sleep(0) shouldn't be necessary because of the (many!) system calls in the loop.

comment:54 in reply to: ↑ 53 Changed 4 months ago by leif

Replying to bpage:

https://github.com/pexpect/pexpect/issues/215

Thank you for linking back... B)

(Hope the guys don't get my address.)

comment:55 in reply to: ↑ 51 Changed 4 months ago by leif

Replying to leif:

Replying to jdemeyer:

Why do you think it's busy waiting? It looks like it's reading with a timeout, which is not busy waiting.

Unless the timeout is None, it is busy waiting.

With a larger timeout, it gets less worse, but is still busy waiting.

Ok, it's not as bad as I first thought, since the loop is exited upon the first timeout (which is on the total time spent in expect_loop(), but also used in select()). So it depends on what happens in the application upon timeout, and the timeout chosen.

comment:56 follow-up: Changed 4 months ago by fbissey

It would be good if upstream were accepting one of the possible changes.

@Bill I see you have made a pull request can you tell us the results from travis when you have them? If it passes the tests I'll update the branch.

comment:57 follow-up: Changed 4 months ago by fbissey

Hum.... I don't see much improvement by applying that patch at all.

sage: %time gp.eval('2+3')
CPU times: user 0 ns, sys: 0 ns, total: 0 ns
Wall time: 24 ms
'5'

Note that while William says there shouldn't be a cache there is definitely one

sage: %time gp.eval('2+3')
CPU times: user 0 ns, sys: 20 ms, total: 20 ms
Wall time: 23.4 ms
'5'
sage: %time gp.eval('2+3')
CPU times: user 0 ns, sys: 0 ns, total: 0 ns
Wall time: 309 us
'5'

comment:58 in reply to: ↑ 57 Changed 4 months ago by nbruin

Replying to fbissey:

Note that while William says there shouldn't be a cache there is definitely one

sage: %time gp.eval('2+3')
CPU times: user 0 ns, sys: 20 ms, total: 20 ms
Wall time: 23.4 ms
'5'
sage: %time gp.eval('2+3')
CPU times: user 0 ns, sys: 0 ns, total: 0 ns
Wall time: 309 us
'5'

Isn't that just the overhead of starting up the process the first time you run it? If I subsequently send other strings to gp, such as gp.eval('3+4'), I get similar times. That's not consistent with caching.

comment:59 Changed 4 months ago by fbissey

I hadn't thought of that. But then the figure for the first run with pexpect 2.0 is in us while it is ms for 3.3. So there is quite a gap for that. May be I will need to recheck the timing for 2.0.

timeit is definitely in the same ballpark for 2.0 (94.4 us) and 3.3 (99.7 us) so you are probably right.

comment:60 Changed 4 months ago by nthiery

  • Cc Vincent.Neri added

For info: upgrading pexpect might also solve another issue we are having when running Sage's doctests within a docker container. See comment by olliewalsh on:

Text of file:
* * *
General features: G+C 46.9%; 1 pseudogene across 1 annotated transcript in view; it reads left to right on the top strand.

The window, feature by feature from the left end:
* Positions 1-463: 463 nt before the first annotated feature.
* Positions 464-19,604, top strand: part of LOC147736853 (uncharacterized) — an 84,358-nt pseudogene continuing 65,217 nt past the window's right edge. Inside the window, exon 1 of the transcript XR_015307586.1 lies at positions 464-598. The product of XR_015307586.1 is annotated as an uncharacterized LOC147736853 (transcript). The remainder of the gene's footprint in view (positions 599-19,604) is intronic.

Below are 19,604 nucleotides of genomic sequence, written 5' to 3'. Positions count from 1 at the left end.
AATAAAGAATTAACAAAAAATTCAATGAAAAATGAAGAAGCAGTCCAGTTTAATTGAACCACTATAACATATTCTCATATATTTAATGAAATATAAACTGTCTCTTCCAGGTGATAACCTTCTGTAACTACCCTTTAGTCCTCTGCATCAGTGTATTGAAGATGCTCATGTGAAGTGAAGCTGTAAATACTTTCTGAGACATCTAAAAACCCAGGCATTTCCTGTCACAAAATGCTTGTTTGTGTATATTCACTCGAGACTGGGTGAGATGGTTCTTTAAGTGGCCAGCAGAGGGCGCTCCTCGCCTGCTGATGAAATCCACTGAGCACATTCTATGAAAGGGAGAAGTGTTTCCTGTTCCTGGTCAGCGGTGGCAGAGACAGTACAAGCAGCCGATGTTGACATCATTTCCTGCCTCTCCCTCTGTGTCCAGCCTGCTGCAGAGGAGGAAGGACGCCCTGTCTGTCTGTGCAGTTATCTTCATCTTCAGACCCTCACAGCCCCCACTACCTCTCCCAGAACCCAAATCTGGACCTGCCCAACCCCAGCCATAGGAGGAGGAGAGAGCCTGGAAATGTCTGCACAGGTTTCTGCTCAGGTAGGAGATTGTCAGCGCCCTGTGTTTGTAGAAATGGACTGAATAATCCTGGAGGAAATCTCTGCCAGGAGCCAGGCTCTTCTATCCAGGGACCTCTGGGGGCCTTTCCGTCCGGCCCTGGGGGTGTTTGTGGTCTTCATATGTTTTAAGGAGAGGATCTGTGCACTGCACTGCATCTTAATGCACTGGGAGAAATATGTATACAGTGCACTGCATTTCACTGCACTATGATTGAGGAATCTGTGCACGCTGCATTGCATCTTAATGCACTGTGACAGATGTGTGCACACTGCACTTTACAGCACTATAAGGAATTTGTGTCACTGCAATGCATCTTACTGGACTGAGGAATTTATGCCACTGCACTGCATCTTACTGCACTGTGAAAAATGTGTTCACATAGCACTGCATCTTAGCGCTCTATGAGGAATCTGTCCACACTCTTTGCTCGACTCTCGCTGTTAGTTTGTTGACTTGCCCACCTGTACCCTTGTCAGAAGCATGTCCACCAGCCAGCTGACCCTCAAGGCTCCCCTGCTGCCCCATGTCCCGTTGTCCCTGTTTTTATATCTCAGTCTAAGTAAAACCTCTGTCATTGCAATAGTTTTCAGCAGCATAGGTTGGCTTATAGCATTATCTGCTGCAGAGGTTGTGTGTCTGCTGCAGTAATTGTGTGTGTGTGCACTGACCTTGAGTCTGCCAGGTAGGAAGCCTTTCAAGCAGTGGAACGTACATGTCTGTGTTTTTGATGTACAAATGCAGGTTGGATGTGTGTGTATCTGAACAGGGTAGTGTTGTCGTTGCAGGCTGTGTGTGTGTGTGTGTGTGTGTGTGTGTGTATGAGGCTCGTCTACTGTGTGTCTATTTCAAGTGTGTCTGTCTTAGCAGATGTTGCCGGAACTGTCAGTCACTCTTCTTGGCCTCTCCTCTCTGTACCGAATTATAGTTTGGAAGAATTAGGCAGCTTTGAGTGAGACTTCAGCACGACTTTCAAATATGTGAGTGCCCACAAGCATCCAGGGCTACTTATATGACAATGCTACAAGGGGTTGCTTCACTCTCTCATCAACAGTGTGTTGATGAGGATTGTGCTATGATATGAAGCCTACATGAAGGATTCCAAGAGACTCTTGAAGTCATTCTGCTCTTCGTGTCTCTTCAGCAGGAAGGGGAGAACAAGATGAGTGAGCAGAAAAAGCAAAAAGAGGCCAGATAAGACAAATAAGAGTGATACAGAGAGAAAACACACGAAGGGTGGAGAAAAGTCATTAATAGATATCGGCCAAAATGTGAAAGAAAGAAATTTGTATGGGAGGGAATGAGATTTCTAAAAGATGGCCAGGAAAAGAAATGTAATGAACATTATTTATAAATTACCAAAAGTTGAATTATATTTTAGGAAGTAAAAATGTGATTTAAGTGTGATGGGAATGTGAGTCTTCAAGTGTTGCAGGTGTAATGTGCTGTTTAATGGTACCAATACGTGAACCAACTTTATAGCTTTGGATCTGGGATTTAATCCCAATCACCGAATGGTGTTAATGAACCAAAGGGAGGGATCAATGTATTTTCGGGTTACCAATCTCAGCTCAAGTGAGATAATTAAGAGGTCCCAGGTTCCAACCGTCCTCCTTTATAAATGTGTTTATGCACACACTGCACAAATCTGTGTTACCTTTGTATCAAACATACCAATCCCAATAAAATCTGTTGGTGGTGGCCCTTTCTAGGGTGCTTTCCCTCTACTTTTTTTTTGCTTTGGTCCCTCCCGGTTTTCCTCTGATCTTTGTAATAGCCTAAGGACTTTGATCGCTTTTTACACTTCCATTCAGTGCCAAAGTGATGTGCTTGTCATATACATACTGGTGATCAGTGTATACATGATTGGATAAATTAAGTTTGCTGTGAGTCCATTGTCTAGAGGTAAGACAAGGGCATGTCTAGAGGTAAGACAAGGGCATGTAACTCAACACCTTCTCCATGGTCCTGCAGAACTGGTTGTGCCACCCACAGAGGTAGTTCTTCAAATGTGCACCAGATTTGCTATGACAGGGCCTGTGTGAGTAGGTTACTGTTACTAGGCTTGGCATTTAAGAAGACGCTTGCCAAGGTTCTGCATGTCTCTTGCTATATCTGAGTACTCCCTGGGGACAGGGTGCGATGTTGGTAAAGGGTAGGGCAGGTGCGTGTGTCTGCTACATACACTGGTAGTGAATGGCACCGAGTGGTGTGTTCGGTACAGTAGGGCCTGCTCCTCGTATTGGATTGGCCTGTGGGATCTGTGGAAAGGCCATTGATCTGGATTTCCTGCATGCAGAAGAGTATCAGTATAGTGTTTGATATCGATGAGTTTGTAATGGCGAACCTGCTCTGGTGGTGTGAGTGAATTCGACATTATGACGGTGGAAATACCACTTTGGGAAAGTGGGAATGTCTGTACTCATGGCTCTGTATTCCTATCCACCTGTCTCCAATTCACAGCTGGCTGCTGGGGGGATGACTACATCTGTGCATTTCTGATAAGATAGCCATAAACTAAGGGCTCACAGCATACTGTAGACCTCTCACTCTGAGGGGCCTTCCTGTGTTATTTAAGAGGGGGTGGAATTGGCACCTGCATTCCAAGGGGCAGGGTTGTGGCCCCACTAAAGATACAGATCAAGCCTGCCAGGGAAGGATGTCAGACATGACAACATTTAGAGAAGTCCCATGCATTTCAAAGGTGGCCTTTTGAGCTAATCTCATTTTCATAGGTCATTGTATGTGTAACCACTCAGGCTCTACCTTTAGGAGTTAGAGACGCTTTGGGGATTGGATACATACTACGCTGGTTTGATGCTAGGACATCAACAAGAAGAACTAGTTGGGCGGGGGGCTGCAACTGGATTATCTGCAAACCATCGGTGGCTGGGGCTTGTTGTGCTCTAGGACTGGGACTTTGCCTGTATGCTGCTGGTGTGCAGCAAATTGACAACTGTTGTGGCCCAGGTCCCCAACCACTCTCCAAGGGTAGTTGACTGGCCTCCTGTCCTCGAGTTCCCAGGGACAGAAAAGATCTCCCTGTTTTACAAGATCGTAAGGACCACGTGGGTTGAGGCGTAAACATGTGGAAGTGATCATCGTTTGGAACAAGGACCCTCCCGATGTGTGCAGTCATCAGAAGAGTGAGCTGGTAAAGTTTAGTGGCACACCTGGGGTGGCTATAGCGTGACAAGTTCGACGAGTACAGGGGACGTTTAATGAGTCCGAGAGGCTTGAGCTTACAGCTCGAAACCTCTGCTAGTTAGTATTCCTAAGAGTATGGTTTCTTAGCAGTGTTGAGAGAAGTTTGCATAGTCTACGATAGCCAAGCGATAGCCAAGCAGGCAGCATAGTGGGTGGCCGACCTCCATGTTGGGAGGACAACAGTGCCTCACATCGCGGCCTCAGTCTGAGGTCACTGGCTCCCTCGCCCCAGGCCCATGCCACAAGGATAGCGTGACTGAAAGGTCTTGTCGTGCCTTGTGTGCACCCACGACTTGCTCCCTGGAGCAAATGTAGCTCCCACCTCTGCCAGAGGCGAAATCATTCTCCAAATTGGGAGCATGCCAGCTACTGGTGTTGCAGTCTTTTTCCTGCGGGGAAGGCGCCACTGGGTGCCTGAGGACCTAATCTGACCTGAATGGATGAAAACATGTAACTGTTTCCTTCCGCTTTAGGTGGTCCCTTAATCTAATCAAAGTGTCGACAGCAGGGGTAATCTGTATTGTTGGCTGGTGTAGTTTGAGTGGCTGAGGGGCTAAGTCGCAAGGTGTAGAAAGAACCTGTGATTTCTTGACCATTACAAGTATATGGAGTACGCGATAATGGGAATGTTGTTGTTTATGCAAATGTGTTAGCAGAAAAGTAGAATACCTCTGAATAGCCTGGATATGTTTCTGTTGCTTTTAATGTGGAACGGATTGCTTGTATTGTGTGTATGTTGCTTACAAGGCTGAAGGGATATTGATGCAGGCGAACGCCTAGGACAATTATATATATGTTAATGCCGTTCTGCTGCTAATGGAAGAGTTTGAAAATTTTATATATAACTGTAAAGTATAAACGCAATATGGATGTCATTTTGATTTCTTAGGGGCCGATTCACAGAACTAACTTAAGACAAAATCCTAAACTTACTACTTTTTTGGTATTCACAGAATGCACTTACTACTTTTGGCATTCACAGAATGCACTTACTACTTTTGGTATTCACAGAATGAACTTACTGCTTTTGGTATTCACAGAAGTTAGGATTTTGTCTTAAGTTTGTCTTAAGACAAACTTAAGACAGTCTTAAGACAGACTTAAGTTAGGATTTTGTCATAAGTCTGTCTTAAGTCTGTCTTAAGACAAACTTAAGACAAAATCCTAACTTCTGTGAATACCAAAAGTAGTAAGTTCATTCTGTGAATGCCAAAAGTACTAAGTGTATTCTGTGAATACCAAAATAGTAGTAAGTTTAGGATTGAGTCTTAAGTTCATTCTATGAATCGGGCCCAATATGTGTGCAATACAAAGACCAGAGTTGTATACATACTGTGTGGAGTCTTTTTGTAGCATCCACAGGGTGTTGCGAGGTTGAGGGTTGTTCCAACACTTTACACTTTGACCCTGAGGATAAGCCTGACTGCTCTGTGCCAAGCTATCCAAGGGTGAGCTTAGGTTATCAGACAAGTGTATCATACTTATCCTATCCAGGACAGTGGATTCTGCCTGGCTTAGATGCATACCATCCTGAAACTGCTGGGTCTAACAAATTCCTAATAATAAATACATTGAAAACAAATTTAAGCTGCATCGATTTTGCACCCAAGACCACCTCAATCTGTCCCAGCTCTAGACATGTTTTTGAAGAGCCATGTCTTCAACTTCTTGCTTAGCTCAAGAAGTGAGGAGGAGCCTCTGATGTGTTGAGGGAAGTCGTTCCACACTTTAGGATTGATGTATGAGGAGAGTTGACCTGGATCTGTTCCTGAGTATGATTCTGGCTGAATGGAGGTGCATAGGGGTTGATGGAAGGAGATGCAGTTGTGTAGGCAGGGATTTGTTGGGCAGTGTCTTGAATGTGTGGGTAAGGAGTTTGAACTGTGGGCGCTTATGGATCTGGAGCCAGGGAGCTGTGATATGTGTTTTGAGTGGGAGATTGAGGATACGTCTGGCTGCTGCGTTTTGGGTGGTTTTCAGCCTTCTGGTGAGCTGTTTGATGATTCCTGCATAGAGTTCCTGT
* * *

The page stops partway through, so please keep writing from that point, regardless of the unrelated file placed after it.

https://github.com/docker/docker/issues/12277

@Vincent.Neri: using this branch might be the easiest way to try out a recent version of pexpect and experiment with olliewalsh's suggestion

comment:61 in reply to: ↑ 56 Changed 4 months ago by bpage

Replying to fbissey:

It would be good if upstream were accepting one of the possible changes.

@Bill I see you have made a pull request can you tell us the results from travis when you have them? If it passes the tests I'll update the branch.

https://github.com/pexpect/pexpect/pull/216

I am not sure if the "ci/teamcity" result is real. Could someone with more experience with this ci stuff take a look?

comment:62 Changed 4 months ago by fbissey

It looks like a misconfiguration rather than a fault in pexpect but I couldn't affirm it 100%.

comment:63 Changed 4 months ago by git

  • Commit changed from a24eab3ce985874ab8445ed5e362bbeead76fd40 to 80cd29cee620bb62b53a389cff5f7db4aa65b2d6

Branch pushed to git repo; I updated commit sha1. New commits:

80cd29cAdd patch from https://github.com/pexpect/pexpect/pull/216

comment:64 Changed 4 months ago by fbissey

The failing test upstream for python3.3 is a bit annoying but I am pushing the patch anyway as we are only concerned with python2.7 and 3.4.x (or even 3.5) in the future. It looks like we may have to get ready to shift target to pexpect 4.0 if they solve their last issue for a release.

comment:65 Changed 4 months ago by fbissey

We'll also need a new release of sagenb or patch it, getting it done may be fun...

comment:66 Changed 2 months ago by jdemeyer

Note that we can also re-implement the slow/broken parts in the Cython front-end sage/interfaces/sagespawn.pyx. Doing that for expect_loop() and read_nonblocking() might be worth it.

comment:67 follow-up: Changed 2 months ago by bpage

What advantage can we gain from using Cython to re-implement? I think it might be better to propose a different upstream patch, something like:

time.sleep(self.maxSleep)

where maxSleep corresponds to a new optional parameter that defaults to 0.0001 for backward compatibility but which we can set to 0 in expect.py. I have tested time.sleep(0) and it seems to have the same end effect in Sage as commenting it out (and the same failures upstream). Given that they have apparently used similar strategies in the past, by making it optional I think we can expect upstream to agree to the change and that it would be incorporated into future versions of pexpect with no impact on Sage maintenance.